A party sued at the US International Trade Commission (ITC) for patent infringement has various options in responding to the potential threat to its market in the United States.  In certain instances, those options can be limited or impractical.  A very effective response to minimize such a threat is to redesign the accused products to ensure that they are outside any reasonable scope of the patent claims.  It is normally best to have these redesigned products addressed during the initial ITC investigation.  Sometimes, however, this is not possible and the redesigned product is not ready until after an exclusion order has entered and is being enforced by US Customs.  In such a situation, time is critical.  In order to preserve market share, a company must be able to continue its customer supply despite the exclusion order.  While various procedures have existed to have redesigned products addressed by the ITC (Advisory Proceeding) or by US Customs (letter ruling request), the time that such procedures take may make them unworkable.  In February 2015, the ITC has implemented a new pilot program to try to shorten the time such proceedings take at the ITC.

The new pilot program will test expedited procedures for modification and advisory opinion proceedings.  While such proceedings themselves are not new, the stated purpose of the pilot program is to clarify for US importers, prospective importers, and intellectual property rights holders the options available for obtaining timely, transparent, and binding decisions on whether new or redesigned products are covered by existing remedial orders issued by the ITC.  Certain of these procedural approaches have the potential to save both the time and expense required to resolve the appropriate scope of existing ITC remedial orders.

In a modification proceeding, the ITC determines whether a redesigned or new product is covered by an existing remedial order (be it an exclusion order, consent order, or cease and desist order) and whether the order should be modified to “carve-out” such redesigned or new products.  All parties involved in the underlying investigation may participate and present evidence.  Modification decisions may be appealed to the Court of Appeals for the Federal Circuit.  In an advisory opinion proceeding, the ITC determines whether the importation of a redesigned or new product would violate an existing remedial order.  Such a proceeding may be sought by any prospective importer, and all parties involved in the underlying proceeding are also permitted to participate and present evidence.  ITC advisory opinions are not appealable.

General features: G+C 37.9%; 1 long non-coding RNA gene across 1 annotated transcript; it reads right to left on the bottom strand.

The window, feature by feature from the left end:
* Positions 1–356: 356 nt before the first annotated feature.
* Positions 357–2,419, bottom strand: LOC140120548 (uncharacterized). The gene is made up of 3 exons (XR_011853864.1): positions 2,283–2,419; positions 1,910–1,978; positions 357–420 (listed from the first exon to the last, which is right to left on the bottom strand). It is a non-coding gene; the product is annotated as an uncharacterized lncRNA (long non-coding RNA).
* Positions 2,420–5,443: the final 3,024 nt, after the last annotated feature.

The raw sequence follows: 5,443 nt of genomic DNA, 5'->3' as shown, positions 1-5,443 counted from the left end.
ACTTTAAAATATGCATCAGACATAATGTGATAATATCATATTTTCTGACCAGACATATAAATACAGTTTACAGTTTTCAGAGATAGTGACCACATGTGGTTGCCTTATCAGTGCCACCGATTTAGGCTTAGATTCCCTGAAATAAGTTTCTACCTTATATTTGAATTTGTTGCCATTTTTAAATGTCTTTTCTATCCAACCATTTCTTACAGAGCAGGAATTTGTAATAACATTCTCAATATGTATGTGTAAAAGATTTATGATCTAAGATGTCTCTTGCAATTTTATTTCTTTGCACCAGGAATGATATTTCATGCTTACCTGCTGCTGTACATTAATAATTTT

Under the pilot program, when the ITC commences a modification or advisory opinion proceeding that presents only a “pure question of law,” the ITC’s Office of General Counsel (OGC) will conduct the proceeding, with the final decision normally issued within 60-90 days of the publication of the ITC’s notice in the Federal Register. 

Where a proceeding involves only “minimal factfinding,” the ITC’s Office of Unfair Import Investigations (OUII) will conduct the proceeding, with the ITC’s final decision normally issued within 90-180 days from the date of publication of the ITC’s notice to conduct the proceedings.  In the last year, the ITC has referred two advisory opinion requests to OUII with instructions to issue a report approximately 90 days after the referral, with the final ITC decision due approximately 45 days after the issuance of OUII’s report.  In Certain Kinesiotherapy Devices and Components Thereof, Inv. No. 337-TA-823, OUII’s report concluded that the requestor’s products were outside the scope of the existing exclusion and cease and desist orders.  OUII’s report was subsequently adopted as the final decision of the ITC.  In Certain Cases for Portable Electronic Devices, Inv. Nos. 337-TA-867/861, the request for an advisory opinion was withdrawn after the ITC referred the matter to OUII. 

Finally, where a modification or advisory opinion proceeding requires “extensive factfinding,” the ITC will refer the matter to an Administrative Law Judge (ALJ) for issuance of an initial ruling, with the final ITC decision issuing within six-to-nine months from the date of the publication of the ITC’s notice of the proceeding.  This has been the ITC’s traditional method of conducting modification and advisory opinion proceedings. 

While it is too soon to know for certain, the enhanced role of OGC or OUII in certain proceedings may lead to expedited ITC determinations, to the benefit of all involved parties.  To the extent that a party seeking a determination from the Commission can demonstrate that only a pure question of law is presented or that only minimal factfinding is required, it may be possible to obtain a decision in less time than that of the ITC’s traditional approach of assigning all such matters to an ALJ.  Parties should be mindful of these various procedures in presenting their positions to the ITC.